The develop process of traditional Novolac I-line resists with 2.38% TMAH developers was optimized at 60 second
puddle time. This process was embedded in the lithographers' tradition, and so it was transferred to newer resist
technologies i.e. CA resists.
The dissolution rate of exposed I-line resists is in the order of 1000A/sec, while KrF resists have dissolution rate of
~12,000A/sec, and ArF resists at ~60,000A/Sec. The resist thickness of KrF and ArF resists is usually less than 0.5
micron, which means that the exposed film is dissolved within a fraction of the first second. The extended exposure of
the resist features to developer was found to be a major reason for defects described as flying lines in center.
There are two routes to eliminate the extended development of the resist: one is to dilute the developer as a method for
improving the contrast and reducing the dissolution rate. This approach is very demanding and involves renewing the
OPE data package, adding a new line to the tracks with a new material that is not a standard developer, but a special
The other option is reduce develop time in order to minimize the attack on the resist-substrate interface, and resist edge.
Experiments were run at 10, 20, 25 and 40-second puddle time, showing only a minor increase in exposure energy is
necessary to reach CD target.
OPE data was checked by simulation and SEM measurements, showing no significant difference between 60 and 25
second puddle time.
Reducing puddle time improved defect density and eliminated the phenomenon of flying lines in the center.
This paper presents our experiments towards improved CD control over 4000A' poly steps using a single layer resist. The techniques used for reduction of CD variation were a special develop process to enhance surface inhibition effect, the use of dye additive and increase of resist thickness. As resist thickness varies over the poly steps it goes through various minima and maxima of the swing curve. This phenomenon causes the line width to vary and forms a challenge to modern lithography as shrinking design rules are more and more demanding, and CD variation due to topography can cause the device to fail. We have looked at the effect of dye additive, a special develop process and choice of thickness on CD control, focus and exposure latitude. The recommended process is chosen based on those parameters and presents the best achievable results with single layer resist. The geometries we investigated were 0.5 and 0.6 Micron showing that an acceptable process window for those geometries is achievable under a production environment.
This paper studies e effects of process conditions and dye additives on sidewall profiles using RS—1 designed experiments. We have explored the mechanism of forming negative sidewall profiles (above 90) in a positive photoresist, the dependence of depth of focus (DOF) and exposure latitude upon sidewall angle The resist studied is a positive, dual purpose (g—, i—line) resist, ULTRAMAC EL2015. The study presented in this paper was done in i—line but similar phenomena were observed in g—line as well. The effect of two different actirtic dyes in various concentrations on wall angle control is demonstrated. The two dyes investigated are both soluble in resist solvent but their solubility in developer is very different and their effect on required exposure energy is different. The contribution of the dyes to the absorption of the resist, their effect on swing curve and surface inhibition is evaluated and compared. The surface inhibition effect of undyed resist has been determined to be the most critical parameter influencing profiles, as increased post exposure bake temperature increases sidewall profile angle.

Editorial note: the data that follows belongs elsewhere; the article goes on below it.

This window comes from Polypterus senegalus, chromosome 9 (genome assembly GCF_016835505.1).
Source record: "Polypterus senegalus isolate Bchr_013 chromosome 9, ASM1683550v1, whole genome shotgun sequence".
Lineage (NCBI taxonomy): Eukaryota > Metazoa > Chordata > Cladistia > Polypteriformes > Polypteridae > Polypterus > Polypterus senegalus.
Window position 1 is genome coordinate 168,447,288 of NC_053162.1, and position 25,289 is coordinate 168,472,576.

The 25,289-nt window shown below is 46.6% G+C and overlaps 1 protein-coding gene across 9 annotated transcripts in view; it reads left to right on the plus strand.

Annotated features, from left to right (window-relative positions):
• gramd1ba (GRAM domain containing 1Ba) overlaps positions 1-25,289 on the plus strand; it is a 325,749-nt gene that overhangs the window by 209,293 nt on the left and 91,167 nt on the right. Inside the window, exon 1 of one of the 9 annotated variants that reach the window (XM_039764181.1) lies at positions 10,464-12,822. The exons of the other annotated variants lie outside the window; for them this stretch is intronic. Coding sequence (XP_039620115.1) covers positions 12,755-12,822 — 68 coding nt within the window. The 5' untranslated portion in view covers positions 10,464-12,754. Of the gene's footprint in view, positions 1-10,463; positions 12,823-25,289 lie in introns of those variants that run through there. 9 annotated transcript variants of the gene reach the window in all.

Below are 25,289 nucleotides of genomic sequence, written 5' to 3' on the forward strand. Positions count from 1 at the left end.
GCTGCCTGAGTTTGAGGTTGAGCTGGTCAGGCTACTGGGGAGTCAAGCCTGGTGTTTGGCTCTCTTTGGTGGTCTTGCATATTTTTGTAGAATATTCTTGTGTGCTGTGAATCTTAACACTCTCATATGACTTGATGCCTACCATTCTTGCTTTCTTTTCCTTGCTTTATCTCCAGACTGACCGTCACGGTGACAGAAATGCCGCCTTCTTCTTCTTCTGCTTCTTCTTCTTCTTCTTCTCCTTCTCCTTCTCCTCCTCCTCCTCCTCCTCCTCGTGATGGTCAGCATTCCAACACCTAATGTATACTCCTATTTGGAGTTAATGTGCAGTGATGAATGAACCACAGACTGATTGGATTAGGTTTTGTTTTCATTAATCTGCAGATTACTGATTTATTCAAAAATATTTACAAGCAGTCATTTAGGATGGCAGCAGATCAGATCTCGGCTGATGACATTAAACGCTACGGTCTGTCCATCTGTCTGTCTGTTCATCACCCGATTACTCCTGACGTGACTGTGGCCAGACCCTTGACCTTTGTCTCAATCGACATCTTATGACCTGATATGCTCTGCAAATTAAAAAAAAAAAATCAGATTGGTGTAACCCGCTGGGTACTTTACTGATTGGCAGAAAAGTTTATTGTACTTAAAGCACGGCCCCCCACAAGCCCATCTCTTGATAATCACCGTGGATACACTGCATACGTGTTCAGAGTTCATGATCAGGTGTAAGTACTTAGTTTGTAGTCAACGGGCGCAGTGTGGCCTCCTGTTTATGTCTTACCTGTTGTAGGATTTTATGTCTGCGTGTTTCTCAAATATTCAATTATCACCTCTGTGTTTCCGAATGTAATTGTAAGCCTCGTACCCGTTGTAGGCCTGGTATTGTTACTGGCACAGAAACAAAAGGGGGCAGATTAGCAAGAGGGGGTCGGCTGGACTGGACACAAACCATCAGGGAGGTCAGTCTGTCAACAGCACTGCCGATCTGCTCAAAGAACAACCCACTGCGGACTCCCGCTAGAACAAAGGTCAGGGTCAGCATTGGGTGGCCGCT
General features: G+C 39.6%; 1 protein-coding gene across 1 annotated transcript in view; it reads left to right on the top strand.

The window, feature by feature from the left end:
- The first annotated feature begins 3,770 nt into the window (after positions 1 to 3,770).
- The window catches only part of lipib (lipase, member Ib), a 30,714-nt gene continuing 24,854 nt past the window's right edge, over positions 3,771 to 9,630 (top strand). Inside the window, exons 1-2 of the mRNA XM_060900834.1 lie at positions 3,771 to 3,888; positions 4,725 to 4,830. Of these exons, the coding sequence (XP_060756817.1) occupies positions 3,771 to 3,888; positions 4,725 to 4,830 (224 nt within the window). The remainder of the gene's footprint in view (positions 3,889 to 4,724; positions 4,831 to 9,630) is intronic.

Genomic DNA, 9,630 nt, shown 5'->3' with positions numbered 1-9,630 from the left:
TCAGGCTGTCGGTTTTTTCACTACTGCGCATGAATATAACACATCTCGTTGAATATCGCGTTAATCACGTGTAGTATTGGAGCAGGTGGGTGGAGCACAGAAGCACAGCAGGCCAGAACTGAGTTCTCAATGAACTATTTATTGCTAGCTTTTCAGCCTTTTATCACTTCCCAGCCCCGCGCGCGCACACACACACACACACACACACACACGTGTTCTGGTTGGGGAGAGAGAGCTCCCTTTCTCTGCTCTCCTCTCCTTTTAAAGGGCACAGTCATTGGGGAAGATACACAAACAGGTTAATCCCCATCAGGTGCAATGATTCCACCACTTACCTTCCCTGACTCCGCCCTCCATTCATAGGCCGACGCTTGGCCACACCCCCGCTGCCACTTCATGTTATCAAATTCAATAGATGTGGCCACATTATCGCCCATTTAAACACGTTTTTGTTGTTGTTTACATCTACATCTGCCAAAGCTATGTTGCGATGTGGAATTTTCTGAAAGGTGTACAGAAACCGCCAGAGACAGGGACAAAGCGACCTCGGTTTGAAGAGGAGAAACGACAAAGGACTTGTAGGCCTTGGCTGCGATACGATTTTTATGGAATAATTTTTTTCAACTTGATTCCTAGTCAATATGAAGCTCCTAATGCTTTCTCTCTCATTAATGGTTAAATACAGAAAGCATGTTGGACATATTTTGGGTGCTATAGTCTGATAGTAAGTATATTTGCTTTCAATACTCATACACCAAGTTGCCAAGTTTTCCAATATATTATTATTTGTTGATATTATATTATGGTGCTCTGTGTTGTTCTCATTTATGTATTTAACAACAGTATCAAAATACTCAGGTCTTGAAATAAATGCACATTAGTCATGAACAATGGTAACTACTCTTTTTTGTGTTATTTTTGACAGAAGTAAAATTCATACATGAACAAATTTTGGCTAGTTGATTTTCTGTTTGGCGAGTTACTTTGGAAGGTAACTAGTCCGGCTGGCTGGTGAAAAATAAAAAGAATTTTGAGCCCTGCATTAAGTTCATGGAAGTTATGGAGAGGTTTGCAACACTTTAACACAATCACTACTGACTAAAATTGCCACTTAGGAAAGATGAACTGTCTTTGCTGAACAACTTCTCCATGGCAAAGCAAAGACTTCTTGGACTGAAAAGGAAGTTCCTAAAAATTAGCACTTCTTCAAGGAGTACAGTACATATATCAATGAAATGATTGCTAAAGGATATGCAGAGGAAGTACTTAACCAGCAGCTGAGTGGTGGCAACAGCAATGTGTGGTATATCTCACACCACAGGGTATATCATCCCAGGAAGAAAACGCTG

The accelerated drive toward 0.5 and 0.3 urn optical imaging is putting severe
pressure on both the equipment and photoresist vendors. Materials must give
both high resolution and high process latitude. These needs led to the develop-
ment of EL2015 positive photoresist series. This is a high contrast, high
resolution photoresist series based on the same chemical concepts used in our
PR1O24MB resists. This new resist contains a 2,1,5-naphthoquirionediazidesulfonate
ester of a special novolac as its photoactive component. This is combined with
an improved novolac resin for better film integrity. EL2015 is a versatile
positive resist optimized for g-, h-, i-line, and broadband exposure tools.
Resolution of better than 0.50 urn has been routinely obtained with current
0.40 NA i-line steppers and 0.40 urn resolution at best focus. A focus latitude
of greater than 1.5 urn for 0.5 urn images with an exposure latitude of 30-50%
has been demonstrated on i-line equipment. Finally, the thermal stability
and plasma etch resistance of EL2015 has been found to be comparable to current
high resolution g-line photoresists.